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  • Select a Category from the panel below the black header bar.
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  • From within a Category (eg; Bedroom)… enter into the search bar the product type, styles, textures, etc that you’re looking for.
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      (eg; pedestal modern wood)
    • Entering part of a word has the same effect as entering a whole word - eg; "classic" will also display "classical" and "stainless" will also display "stainless steel".
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    Item availability?
    • We live in a world where designs and trends are changing faster than ever... and items that were available yesterday are often not available today as new designs supersede older ones.

    • This is particularly true with overseas items where limited stock is imported and often not repeated.

    • However, many items can be sourced given sufficient waiting or production time... and they can also often be copied surprisingly accurately by our skilled manufacturers.

    • It's also almost impossible to keep up to date on a daily basis with which items are and which are not available, so displaying all the items "that are or have been available" gives browsers the widest selection of what they might be able to have… and this often helps them clarify which styles and designs they really like.
    Not sure what you want?
    • Browsers often have a vague idea of the styles they like... but they haven’t yet found the actual item.

    • That’s where we can help… because many items displayed on our site are available in additional pieces that may not yet have been cataloged… (eg; you might see an armchair you like but were really wanting a corner.

      However... an armchair is often part of a range that includes a recliner, a loveseat, a settee, a corner suite and an ottoman... and available in the exact size and color you’re wanting.

    • Just tell us and we’ll try to source it for you.
    Found what you like... but not the right color or size?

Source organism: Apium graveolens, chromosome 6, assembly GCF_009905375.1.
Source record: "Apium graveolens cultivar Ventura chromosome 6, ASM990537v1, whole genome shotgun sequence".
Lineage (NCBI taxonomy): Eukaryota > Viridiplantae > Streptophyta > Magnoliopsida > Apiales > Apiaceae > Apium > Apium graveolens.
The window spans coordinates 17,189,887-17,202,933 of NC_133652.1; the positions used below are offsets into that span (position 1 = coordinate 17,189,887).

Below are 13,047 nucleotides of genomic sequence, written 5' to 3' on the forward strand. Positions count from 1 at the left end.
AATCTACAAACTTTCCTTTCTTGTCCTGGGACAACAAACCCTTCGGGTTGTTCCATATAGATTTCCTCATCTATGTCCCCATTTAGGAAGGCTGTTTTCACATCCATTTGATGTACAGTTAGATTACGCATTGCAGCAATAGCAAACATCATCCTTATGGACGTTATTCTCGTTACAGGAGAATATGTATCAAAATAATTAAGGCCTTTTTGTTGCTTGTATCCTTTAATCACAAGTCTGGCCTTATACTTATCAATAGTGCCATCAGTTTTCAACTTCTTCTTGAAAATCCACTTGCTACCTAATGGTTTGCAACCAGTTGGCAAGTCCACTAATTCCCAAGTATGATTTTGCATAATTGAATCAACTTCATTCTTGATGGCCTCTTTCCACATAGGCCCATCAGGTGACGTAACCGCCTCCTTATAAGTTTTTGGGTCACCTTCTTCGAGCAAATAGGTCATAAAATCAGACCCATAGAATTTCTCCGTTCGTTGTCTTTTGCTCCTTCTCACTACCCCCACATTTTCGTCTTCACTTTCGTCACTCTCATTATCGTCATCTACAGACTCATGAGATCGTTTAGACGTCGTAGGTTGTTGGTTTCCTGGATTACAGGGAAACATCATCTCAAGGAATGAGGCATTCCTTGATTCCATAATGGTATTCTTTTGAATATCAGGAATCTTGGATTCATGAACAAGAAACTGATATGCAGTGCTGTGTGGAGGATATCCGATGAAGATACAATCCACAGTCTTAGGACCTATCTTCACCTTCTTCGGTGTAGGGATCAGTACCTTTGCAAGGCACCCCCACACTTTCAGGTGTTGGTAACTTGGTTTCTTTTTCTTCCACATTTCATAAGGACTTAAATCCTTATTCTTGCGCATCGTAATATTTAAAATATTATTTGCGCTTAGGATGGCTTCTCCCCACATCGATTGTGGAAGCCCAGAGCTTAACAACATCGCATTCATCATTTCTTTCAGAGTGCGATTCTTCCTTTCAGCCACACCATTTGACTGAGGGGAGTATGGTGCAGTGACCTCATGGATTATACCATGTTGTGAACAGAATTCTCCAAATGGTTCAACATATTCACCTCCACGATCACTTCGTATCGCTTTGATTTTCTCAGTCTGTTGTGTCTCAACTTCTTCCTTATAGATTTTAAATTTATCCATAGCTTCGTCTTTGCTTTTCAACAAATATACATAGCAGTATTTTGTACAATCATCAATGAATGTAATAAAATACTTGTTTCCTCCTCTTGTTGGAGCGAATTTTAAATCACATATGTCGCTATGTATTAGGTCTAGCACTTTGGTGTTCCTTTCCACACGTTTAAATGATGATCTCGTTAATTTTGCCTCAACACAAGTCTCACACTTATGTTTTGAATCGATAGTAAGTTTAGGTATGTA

• Sometimes the excitement of finding exactly what we want is quickly followed by the disappointment of not being able to get it in the shape, size or color we like best.

    • Well, here’s some good news… many of our items can be supplied or made as you want them, whether it be your preference of size, shape, texture or color.

    • Chat to one of our friendly sales consultants… or better still, enlarge the items(s) you’re querying and select the Contact Us button on the page.

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    Custom designs
    • Most people are passionate about their individuality… and they like to express their uniqueness in the way they dress, the cars they drive, and of course in the way they decorate their homes.

    • And, whereas people often change their clothes frequently and their cars every 3 to 7 years… they change their furniture less often, with (on average) lounge furniture expected to last for more than 10 years, and dining rooms and bedrooms for even longer.

    • And, with today’s high cost of quality furniture, people prefer to buy exactly what they want rather than to settle for 2nd or 3rd choices.

    • That's why we offer Custom Designs… and we are often able to make exactly or close to what is wanted, whether it's an adaption of an item in our gallery or a picture seen in a magazine or on the internet.

    • For more information on custom designs… select ABOUT US in the black header bar… then WHAT WE DO… Custom Designs

    Interior decorating and site consultations
    • We also offer a comprehensive interior decorating and design service as well as site consultations.

    • For more details on these…
      Select ABOUT US in the black header bar… then browse any of the sections under INTERIOR DECORATING.

    Overview - European Period Furniture 1690 - 4 AD

    The 1700s and 1800s saw rapid changes in European furniture design and is considered the golden age of the cabinet maker with furniture being carefully designed and constructed by artisans trained in the fine craft of furniture making.​

    But this era did not merely modify or tweak the previous styles. Instead, a new series of individual styles were created which were completely different to the heavier historical styles… and these new designs have collectively become known as “Period Furniture”.

    Important note regarding dates and styles…

    1. The dates shown in individual sections do not necessarily correspond with the periods of the relevant rulers’ reigns or the lifetimes of individual designers.
    2. Rather, they reflect the dates that historians generally attribute to the popularity of different styles… and it’s important to remember that design elements will always overlap as styles change from period to period.